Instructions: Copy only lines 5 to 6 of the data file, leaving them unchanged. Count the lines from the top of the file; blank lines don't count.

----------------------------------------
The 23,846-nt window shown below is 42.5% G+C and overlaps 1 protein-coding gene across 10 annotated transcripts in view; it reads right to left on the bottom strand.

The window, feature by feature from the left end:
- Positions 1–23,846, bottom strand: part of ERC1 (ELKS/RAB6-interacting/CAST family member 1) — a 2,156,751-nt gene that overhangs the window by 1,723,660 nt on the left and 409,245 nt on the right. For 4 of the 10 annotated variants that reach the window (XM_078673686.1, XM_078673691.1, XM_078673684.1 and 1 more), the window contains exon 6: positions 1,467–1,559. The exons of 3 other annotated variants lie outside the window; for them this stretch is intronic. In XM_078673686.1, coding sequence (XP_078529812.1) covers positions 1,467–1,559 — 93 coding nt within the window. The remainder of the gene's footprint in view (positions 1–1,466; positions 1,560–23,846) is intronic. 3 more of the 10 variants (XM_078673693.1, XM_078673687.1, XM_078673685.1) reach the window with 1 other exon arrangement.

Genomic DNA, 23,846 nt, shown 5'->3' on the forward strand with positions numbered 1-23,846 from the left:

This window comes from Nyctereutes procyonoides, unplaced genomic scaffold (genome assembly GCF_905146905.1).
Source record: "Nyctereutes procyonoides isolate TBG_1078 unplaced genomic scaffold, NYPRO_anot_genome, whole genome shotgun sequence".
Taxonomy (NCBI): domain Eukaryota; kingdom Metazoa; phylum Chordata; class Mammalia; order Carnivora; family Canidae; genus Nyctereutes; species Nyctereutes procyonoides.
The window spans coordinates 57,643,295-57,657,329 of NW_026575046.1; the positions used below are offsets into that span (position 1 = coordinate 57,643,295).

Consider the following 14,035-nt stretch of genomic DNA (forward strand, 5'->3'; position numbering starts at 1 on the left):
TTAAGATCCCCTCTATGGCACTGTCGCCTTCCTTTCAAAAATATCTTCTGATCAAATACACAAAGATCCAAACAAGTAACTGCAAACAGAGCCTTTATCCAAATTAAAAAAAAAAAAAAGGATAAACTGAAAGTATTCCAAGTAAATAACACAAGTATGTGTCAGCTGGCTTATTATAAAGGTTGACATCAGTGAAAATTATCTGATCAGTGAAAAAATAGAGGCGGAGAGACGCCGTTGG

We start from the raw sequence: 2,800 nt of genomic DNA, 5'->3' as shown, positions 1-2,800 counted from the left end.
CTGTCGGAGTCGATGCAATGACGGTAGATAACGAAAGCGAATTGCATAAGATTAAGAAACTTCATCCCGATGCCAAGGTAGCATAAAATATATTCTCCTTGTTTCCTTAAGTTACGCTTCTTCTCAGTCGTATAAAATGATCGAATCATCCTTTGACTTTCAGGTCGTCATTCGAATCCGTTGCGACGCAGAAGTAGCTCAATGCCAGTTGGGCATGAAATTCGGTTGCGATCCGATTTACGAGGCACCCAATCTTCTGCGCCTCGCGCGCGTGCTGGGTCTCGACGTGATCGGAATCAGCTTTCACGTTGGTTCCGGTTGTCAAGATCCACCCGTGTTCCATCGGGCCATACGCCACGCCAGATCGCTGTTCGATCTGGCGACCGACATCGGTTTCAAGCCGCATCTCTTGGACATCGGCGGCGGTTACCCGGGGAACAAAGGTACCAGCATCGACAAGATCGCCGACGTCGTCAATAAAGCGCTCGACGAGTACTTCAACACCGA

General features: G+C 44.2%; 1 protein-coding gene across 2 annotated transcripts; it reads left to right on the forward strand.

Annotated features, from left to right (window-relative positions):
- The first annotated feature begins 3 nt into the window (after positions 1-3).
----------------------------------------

This window comes from Nyctereutes procyonoides, unplaced genomic scaffold (genome assembly GCF_905146905.1).
Source record: "Nyctereutes procyonoides isolate TBG_1078 unplaced genomic scaffold, NYPRO_anot_genome, whole genome shotgun sequence".